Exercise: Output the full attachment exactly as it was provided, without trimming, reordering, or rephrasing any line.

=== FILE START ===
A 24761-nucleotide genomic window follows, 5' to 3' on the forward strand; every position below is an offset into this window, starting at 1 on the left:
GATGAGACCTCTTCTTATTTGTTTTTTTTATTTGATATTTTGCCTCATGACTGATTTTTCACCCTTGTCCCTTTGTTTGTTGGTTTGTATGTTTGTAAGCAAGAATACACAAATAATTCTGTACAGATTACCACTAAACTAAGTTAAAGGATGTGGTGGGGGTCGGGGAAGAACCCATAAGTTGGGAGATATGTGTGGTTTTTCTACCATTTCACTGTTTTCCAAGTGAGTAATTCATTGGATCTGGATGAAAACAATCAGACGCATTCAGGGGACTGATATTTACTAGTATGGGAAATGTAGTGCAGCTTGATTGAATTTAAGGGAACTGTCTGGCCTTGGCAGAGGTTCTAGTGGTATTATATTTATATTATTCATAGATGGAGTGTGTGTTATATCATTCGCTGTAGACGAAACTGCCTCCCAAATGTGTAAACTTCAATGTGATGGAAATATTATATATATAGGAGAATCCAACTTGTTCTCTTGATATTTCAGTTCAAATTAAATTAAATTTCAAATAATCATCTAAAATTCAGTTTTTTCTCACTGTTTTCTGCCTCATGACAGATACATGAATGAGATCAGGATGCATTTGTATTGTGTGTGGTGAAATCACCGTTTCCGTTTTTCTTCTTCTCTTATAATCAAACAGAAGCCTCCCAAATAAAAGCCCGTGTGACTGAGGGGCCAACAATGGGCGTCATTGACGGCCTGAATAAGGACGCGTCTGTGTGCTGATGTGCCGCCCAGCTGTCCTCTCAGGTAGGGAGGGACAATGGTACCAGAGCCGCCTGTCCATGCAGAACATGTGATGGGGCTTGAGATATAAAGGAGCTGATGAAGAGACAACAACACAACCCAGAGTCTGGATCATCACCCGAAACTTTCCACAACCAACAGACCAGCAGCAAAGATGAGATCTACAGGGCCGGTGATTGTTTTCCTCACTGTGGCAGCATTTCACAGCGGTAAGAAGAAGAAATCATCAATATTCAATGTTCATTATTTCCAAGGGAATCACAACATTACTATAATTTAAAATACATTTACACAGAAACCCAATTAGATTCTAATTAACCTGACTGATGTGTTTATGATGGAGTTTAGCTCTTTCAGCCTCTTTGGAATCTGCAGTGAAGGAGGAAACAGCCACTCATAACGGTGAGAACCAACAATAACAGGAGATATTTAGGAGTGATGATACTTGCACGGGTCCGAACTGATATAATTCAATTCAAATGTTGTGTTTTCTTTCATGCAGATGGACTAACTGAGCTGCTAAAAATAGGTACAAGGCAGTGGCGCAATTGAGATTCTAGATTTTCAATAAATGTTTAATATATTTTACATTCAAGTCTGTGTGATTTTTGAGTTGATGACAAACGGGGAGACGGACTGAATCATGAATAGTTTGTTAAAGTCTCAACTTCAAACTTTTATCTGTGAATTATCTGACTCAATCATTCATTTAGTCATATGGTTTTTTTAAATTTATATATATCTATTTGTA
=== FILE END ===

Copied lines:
A 24761-nucleotide genomic window follows, 5' to 3' on the forward strand; every position below is an offset into this window, starting at 1 on the left:
GATGAGACCTCTTCTTATTTGTTTTTTTTATTTGATATTTTGCCTCATGACTGATTTTTCACCCTTGTCCCTTTGTTTGTTGGTTTGTATGTTTGTAAGCAAGAATACACAAATAATTCTGTACAGATTACCACTAAACTAAGTTAAAGGATGTGGTGGGGGTCGGGGAAGAACCCATAAGTTGGGAGATATGTGTGGTTTTTCTACCATTTCACTGTTTTCCAAGTGAGTAATTCATTGGATCTGGATGAAAACAATCAGACGCATTCAGGGGACTGATATTTACTAGTATGGGAAATGTAGTGCAGCTTGATTGAATTTAAGGGAACTGTCTGGCCTTGGCAGAGGTTCTAGTGGTATTATATTTATATTATTCATAGATGGAGTGTGTGTTATATCATTCGCTGTAGACGAAACTGCCTCCCAAATGTGTAAACTTCAATGTGATGGAAATATTATATATATAGGAGAATCCAACTTGTTCTCTTGATATTTCAGTTCAAATTAAATTAAATTTCAAATAATCATCTAAAATTCAGTTTTTTCTCACTGTTTTCTGCCTCATGACAGATACATGAATGAGATCAGGATGCATTTGTATTGTGTGTGGTGAAATCACCGTTTCCGTTTTTCTTCTTCTCTTATAATCAAACAGAAGCCTCCCAAATAAAAGCCCGTGTGACTGAGGGGCCAACAATGGGCGTCATTGACGGCCTGAATAAGGACGCGTCTGTGTGCTGATGTGCCGCCCAGCTGTCCTCTCAGGTAGGGAGGGACAATGGTACCAGAGCCGCCTGTCCATGCAGAACATGTGATGGGGCTTGAGATATAAAGGAGCTGATGAAGAGACAACAACACAACCCAGAGTCTGGATCATCACCCGAAACTTTCCACAACCAACAGACCAGCAGCAAAGATGAGATCTACAGGGCCGGTGATTGTTTTCCTCACTGTGGCAGCATTTCACAGCGGTAAGAAGAAGAAATCATCAATATTCAATGTTCATTATTTCCAAGGGAATCACAACATTACTATAATTTAAAATACATTTACACAGAAACCCAATTAGATTCTAATTAACCTGACTGATGTGTTTATGATGGAGTTTAGCTCTTTCAGCCTCTTTGGAATCTGCAGTGAAGGAGGAAACAGCCACTCATAACGGTGAGAACCAACAATAACAGGAGATATTTAGGAGTGATGATACTTGCACGGGTCCGAACTGATATAATTCAATTCAAATGTTGTGTTTTCTTTCATGCAGATGGACTAACTGAGCTGCTAAAAATAGGTACAAGGCAGTGGCGCAATTGAGATTCTAGATTTTCAATAAATGTTTAATATATTTTACATTCAAGTCTGTGTGATTTTTGAGTTGATGACAAACGGGGAGACGGACTGAATCATGAATAGTTTGTTAAAGTCTCAACTTCAAACTTTTATCTGTGAATTATCTGACTCAATCATTCATTTAGTCATATGGTTTTTTTAAATTTATATATATCTATTTGTA